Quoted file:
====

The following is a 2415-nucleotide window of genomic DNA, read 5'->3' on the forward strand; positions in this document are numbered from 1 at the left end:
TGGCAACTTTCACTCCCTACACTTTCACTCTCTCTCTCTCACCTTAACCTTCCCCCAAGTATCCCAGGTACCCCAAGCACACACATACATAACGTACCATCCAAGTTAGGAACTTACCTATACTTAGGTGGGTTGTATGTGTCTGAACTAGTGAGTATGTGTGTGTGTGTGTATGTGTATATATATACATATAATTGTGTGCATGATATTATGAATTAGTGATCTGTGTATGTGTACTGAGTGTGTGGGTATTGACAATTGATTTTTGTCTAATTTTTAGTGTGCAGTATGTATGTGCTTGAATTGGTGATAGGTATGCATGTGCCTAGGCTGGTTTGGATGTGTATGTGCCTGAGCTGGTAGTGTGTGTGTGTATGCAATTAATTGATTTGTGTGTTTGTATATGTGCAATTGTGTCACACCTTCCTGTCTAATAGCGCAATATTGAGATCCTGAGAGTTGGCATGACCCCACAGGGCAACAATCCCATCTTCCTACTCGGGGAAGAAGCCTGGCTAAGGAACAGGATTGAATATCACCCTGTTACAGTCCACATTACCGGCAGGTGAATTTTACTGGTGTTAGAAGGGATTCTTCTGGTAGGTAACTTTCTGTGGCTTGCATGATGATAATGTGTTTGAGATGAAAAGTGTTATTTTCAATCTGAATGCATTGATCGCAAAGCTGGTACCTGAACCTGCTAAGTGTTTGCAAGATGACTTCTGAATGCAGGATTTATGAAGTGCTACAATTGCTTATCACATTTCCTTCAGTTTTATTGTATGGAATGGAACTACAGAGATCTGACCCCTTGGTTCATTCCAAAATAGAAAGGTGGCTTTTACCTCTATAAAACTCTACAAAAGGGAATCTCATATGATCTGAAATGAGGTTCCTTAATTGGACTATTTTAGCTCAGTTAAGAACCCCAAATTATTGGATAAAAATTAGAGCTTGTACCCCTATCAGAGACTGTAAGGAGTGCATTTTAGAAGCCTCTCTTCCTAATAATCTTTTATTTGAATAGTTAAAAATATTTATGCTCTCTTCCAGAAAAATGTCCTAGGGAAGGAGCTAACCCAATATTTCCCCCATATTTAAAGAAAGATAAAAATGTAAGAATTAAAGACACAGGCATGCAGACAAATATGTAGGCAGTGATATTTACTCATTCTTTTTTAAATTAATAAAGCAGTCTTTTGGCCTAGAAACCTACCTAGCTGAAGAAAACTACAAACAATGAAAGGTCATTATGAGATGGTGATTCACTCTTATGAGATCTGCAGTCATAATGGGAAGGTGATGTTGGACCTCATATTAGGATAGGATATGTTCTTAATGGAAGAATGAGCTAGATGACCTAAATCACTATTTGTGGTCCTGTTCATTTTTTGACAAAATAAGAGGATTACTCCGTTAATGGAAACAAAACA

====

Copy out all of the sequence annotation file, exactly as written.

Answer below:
The following is a 2415-nucleotide window of genomic DNA, read 5'->3' on the forward strand; positions in this document are numbered from 1 at the left end:
TGGCAACTTTCACTCCCTACACTTTCACTCTCTCTCTCTCACCTTAACCTTCCCCCAAGTATCCCAGGTACCCCAAGCACACACATACATAACGTACCATCCAAGTTAGGAACTTACCTATACTTAGGTGGGTTGTATGTGTCTGAACTAGTGAGTATGTGTGTGTGTGTGTATGTGTATATATATACATATAATTGTGTGCATGATATTATGAATTAGTGATCTGTGTATGTGTACTGAGTGTGTGGGTATTGACAATTGATTTTTGTCTAATTTTTAGTGTGCAGTATGTATGTGCTTGAATTGGTGATAGGTATGCATGTGCCTAGGCTGGTTTGGATGTGTATGTGCCTGAGCTGGTAGTGTGTGTGTGTATGCAATTAATTGATTTGTGTGTTTGTATATGTGCAATTGTGTCACACCTTCCTGTCTAATAGCGCAATATTGAGATCCTGAGAGTTGGCATGACCCCACAGGGCAACAATCCCATCTTCCTACTCGGGGAAGAAGCCTGGCTAAGGAACAGGATTGAATATCACCCTGTTACAGTCCACATTACCGGCAGGTGAATTTTACTGGTGTTAGAAGGGATTCTTCTGGTAGGTAACTTTCTGTGGCTTGCATGATGATAATGTGTTTGAGATGAAAAGTGTTATTTTCAATCTGAATGCATTGATCGCAAAGCTGGTACCTGAACCTGCTAAGTGTTTGCAAGATGACTTCTGAATGCAGGATTTATGAAGTGCTACAATTGCTTATCACATTTCCTTCAGTTTTATTGTATGGAATGGAACTACAGAGATCTGACCCCTTGGTTCATTCCAAAATAGAAAGGTGGCTTTTACCTCTATAAAACTCTACAAAAGGGAATCTCATATGATCTGAAATGAGGTTCCTTAATTGGACTATTTTAGCTCAGTTAAGAACCCCAAATTATTGGATAAAAATTAGAGCTTGTACCCCTATCAGAGACTGTAAGGAGTGCATTTTAGAAGCCTCTCTTCCTAATAATCTTTTATTTGAATAGTTAAAAATATTTATGCTCTCTTCCAGAAAAATGTCCTAGGGAAGGAGCTAACCCAATATTTCCCCCATATTTAAAGAAAGATAAAAATGTAAGAATTAAAGACACAGGCATGCAGACAAATATGTAGGCAGTGATATTTACTCATTCTTTTTTAAATTAATAAAGCAGTCTTTTGGCCTAGAAACCTACCTAGCTGAAGAAAACTACAAACAATGAAAGGTCATTATGAGATGGTGATTCACTCTTATGAGATCTGCAGTCATAATGGGAAGGTGATGTTGGACCTCATATTAGGATAGGATATGTTCTTAATGGAAGAATGAGCTAGATGACCTAAATCACTATTTGTGGTCCTGTTCATTTTTTGACAAAATAAGAGGATTACTCCGTTAATGGAAACAAAACA